All-girls team gear up for regional robot competition set for March

By Shondiin Silversmith
Navajo Times

GALLUP, January 17, 2013

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(Special to the Times – Donovan Quintero)

TOP: Mentor and University of New Mexico-Gallup student Muriah Brown (center) observes Gallup High students, from left to right, Paloma Martin, Danielle Hutchinson, Alejandra Cruz, Kayla Begay, and Rebecca Carver build "Beep", a disc-throwing robot on Monday night in Gallup.

SECOND FROM TOP: Gallup High School students team up and assemble their robot "Beep" Monday night in Gallup.

THIRD FROM TOP: Gallup High School students team up and put their robot together Monday night in Gallup.




L ets build a robot" is not something you hear everyday.

But five girls from Gallup High jumped at the opportunity to build a disc-shooting, pyramid-climbing robot to enter in the FIRST Robotics Competition in West Valley City, Utah in March.

Danielle Hutchinson, 16, Rebecca Carver, 17, Kayla Begay, 16, Paloma Martin, 14, and Alejandra Cruz, 14, an all-girls robotics team who call themselves, "Girls Only", has begun manufacturing their robot "Beep" at the Rio West Mall.

"As part of the local community, we wanted to donate this space because we believe this program helps students develop a love for math and science," stated General Manager of Rio West Mall Kimberly Mans in a press release. "And, of course, we believe that Gallup High School will shine in the competition in March, and we're thrilled to support our team."

"Girls Only" is a team formed under the Boys and Girls Club of Gallup.

"It's something I think the community needed, having the kid's do something that is going to help their future," said Boys and Girls Club Unity Director Marisa Hutchinson, Danielle's mother. "I figured why not do the robotics team again."

The girls started building the base of their robot this week. Last week was dedicated to planning.

Marisa Hutchinson said that planning was the hardest part of the process and it takes the most time because the girls need to have a structured plan to stick to.

She also said the time is going to be the biggest pressure for the girls because it will get more and more intense with a deadline for a completed robot of Feb. 19.

"They have to stop building this robot on February 19 whether they are completed with it or not, and take it to Utah to compete."

Marisa Hutchinson said this team has helped the girls learn about supporting each other.

"We are an all-girls team and we want to be one that can show (that) just because we're all girls doesn't mean we can't do stuff like this," said Martin. "I think it's going to be fun."

Danielle Hutchinson, group leader, said that their robot "Beep" is going to have to be able to shoot discs into various goals ranging from three to nine feet in the air as well as climb a metal pyramid.

"To build our robot we're definitely of course going to need parts, and we're going to need programming so everything will work together," she said. "It won't just be materials we'll be putting into beep. We're going to have to put a lot of hard work into it."

"It's going to be really challenging, but I'm hoping it will be worth it," said Carver.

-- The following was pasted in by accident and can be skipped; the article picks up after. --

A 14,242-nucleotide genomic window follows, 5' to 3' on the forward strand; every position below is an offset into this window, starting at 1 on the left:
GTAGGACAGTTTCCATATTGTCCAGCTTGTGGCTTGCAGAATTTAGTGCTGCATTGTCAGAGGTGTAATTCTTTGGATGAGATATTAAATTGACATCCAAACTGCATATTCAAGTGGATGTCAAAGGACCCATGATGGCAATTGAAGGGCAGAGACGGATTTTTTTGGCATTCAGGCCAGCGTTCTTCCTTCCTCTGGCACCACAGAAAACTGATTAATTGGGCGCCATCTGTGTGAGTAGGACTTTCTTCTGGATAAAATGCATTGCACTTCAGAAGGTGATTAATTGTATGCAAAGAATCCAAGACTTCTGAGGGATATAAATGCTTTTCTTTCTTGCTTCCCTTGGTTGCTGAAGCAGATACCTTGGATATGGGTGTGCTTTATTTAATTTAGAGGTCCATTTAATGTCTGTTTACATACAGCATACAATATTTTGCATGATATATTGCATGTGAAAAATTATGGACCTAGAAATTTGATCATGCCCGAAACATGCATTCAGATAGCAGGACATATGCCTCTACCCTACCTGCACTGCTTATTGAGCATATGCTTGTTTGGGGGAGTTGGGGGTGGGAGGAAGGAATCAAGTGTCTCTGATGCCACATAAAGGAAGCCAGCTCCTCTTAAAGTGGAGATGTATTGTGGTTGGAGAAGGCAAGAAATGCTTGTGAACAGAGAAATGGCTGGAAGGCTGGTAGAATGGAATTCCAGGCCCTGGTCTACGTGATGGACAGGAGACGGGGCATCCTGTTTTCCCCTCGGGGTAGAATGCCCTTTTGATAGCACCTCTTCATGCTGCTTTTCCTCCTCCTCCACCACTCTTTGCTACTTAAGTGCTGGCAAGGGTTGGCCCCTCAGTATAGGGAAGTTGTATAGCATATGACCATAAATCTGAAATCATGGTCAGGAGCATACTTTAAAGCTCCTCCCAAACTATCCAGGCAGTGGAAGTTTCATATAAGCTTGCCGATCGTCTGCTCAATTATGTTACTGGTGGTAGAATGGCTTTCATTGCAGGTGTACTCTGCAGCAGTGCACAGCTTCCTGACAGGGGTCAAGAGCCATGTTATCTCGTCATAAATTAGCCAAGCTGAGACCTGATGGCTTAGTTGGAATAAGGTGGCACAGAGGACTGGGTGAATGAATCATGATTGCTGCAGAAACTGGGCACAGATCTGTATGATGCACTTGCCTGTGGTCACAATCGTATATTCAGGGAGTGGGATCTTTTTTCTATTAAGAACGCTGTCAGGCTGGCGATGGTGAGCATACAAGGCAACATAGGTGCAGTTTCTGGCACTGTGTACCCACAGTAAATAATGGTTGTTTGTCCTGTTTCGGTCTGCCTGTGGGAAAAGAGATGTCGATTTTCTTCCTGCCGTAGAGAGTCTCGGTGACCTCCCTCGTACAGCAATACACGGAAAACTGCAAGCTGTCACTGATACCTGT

Technical Mentor Barry Lambson from Farmington, N.M. said he is assisting the girls with all the technical needs of their robot.

"I've tried to guide them along as far as planning. Just what steps to take and what order.




"The key focus has been learning to think in three dimension and learning to get ideas down," Lambson said. "The main challenge they will face is getting it all to work in unison."

"Our vision for her," said Danielle, referring to the robot, "is to be able to shoot the discs correctly, and we're really hoping for her to climb the pyramid. That probably is the most challenging part. We're really hoping that all our hard work will pay off in the end."

All the girls shared the same vision for "Beep" and that is simply them wanting to see her function properly, and shoot the disc right.

As for "Beep", "We had this whole paper full of names and we couldn't decide on any one of them. Then someone just said 'Well, let's name her 'Beep.' So we named her beep," Hutchinson added.

The competition includes anywhere from 40 to 70 teams with referees overseeing the competition, and judges evaluating the teams.

The FRC website states that the FRC is "a unique varsity sport for the mind designed to help high-school-aged young people discover how interesting and rewarding lives of engineers and scientists can be."

"Our kids need to be able to go out in the world and function on a global level," Marisa Hutchinson said. "They definitely have what it takes to compete in this male dominated field. I truly believe that.

"It offers them an extraordinary experience to see if they can build this robot, and also for them to work together as a team," she continued. "I like the fact that they all get along and that they all have gracious professionalism."

This isn't Danielle Hutchinson's first time at the FRC. She said she was able to attend the competition last year and it kept her interested enough to join the team this year.

"I saw how everyone worked together at the competition, everybody is really nice. It was just amazing with all that energy there and watching all the robots compete.

"I think it will be pretty cool seeing it out in the arena and seeing how everyone else's robot competes with ours," she added.

The girls can be seen building "Beep" in Rio West Mall in a space next to Gordon's Jewelers Monday through Friday from 6 p.m. to 9:00 p.m.

The Utah regional FIRST Robotic Competition is set to take place March 21-23 at the Maverik Center in West Valley City, Utah.

For more information: www.usfirst.org.

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